You wake up tired, achy, and irritable, with a dull pain in your head and an overall feeling that you’ve been hit by a truck. (Ouch!) Sounds like a hangover, right? Except you didn’t have anything to drink last night—because you had a raging migraine instead.
Welcome to the postdrome phase, i.e. the part of your migraine episode where the worst is over but you’re not exactly back to 100% yet.
“During a migraine, your body undergoes this huge storm of activity that affects all different parts of your brain,” says Dr. Deborah I. Friedman, professor of Neurology at the University of Texas Southwestern Medical Center and a member of the American Headache Society. “That doesn’t magically turn off [when the migraine stops] … it takes time for things to reset and come back to your baseline, which is different for everyone.”
According to a 2016 study in the journal Neurology, the postdrome phase is pretty common. Of 120 patients evaluated, 97 reported having “at least one non-headache symptom in the postdrome,” with these symptoms ranging from fatigue and difficulty concentrating to neck pain and residual headache.
Dr. Friedman says that the postdrome phase can last for a day or so after the migraine ends, and that there’s not much you can do to hurry the process along or feel better faster. But that doesn’t mean there’s no way to lessen the impact of the postdrome phase.
“The best way to avoid the postdrome phase is to not have a migraine in the first place,” says Miami, Florida–based neurologist Teshamae Monteith, a fellow of the American Academy of Neurology. “Migraine is a multi-phasic disorder, so once it sets in, chances are good that you’ll have the postdrome phase.
To successfully prevent more migraines, Dr. Monteith suggests working with your doctor to:
- find the right combination of pharmacological treatments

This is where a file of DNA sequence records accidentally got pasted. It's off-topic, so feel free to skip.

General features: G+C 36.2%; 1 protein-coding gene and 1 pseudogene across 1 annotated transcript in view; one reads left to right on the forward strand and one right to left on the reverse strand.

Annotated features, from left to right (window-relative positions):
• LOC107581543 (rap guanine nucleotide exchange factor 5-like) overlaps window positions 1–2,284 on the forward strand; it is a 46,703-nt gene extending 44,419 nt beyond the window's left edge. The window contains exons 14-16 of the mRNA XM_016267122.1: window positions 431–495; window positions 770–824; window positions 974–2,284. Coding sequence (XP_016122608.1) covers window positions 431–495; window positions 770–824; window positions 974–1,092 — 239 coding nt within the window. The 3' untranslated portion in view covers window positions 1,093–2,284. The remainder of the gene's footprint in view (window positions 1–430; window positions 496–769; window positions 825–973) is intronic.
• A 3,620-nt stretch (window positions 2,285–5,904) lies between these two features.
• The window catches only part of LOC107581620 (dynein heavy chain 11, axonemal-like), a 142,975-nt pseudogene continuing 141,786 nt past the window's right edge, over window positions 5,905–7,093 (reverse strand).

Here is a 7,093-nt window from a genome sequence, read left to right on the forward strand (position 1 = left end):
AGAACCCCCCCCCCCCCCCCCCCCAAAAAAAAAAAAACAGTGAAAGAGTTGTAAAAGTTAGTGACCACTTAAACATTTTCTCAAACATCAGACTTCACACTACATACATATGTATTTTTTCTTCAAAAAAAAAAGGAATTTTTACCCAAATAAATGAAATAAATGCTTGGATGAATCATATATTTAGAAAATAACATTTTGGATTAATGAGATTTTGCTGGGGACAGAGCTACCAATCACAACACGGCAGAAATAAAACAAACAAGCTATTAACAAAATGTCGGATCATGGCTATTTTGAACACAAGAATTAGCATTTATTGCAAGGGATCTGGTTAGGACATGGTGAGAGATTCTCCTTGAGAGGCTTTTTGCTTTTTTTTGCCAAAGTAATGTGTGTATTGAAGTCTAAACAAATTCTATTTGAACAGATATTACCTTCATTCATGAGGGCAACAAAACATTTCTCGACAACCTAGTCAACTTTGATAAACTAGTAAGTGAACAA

- address any necessary lifestyle modifications, like your diet or exercise habits
- identify the foods, activities, or even hormonal changes that may trigger your migraine episodes.
Dr. Monteith also says that if you suffer from at least four migraines per month, getting on a preventative medication—such as topiramate, beta-blockers, Botox injections, or a calcitonin gene-related peptide (CGRP)—can also be helpful because waiting too long to treat a migraine often makes the entire episode worse.
One thing to keep in mind: some triptans, a class of prescription drugs designed to stop a migraine after it starts, can actually cause some of their own side effects and aggravate the effects of the postdrome phase. (Triptans include Imitrex, Maxalt, and Zomig, among others.)
“Triptans can be associated with fatigue, concentration impairment, chest tightness, neck pain, and achiness of the jaw,” Dr. Monteith advises. “But a long-acting triptan [like frovatriptan] may have less side effects, so you should talk to your doctor if you feel like your triptan is making the postdrome phase worse.”
Finally, be sure to practice some serious self-care whenever possible during the postdrome phase. Your brain has been through a lot and needs time to recover. Dr. Monteith recommends getting extra sleep, limiting mentally-stimulating activities, minimizing stress, and managing any specific symptoms as they arrive (like treating neck pain with a pain reliever).
“There also can be anxiety associated with these postdrome symptoms,” says Dr. Monteith, “so it may help you to simply be aware that postdrome is part of the migraine episode itself, and will pass.”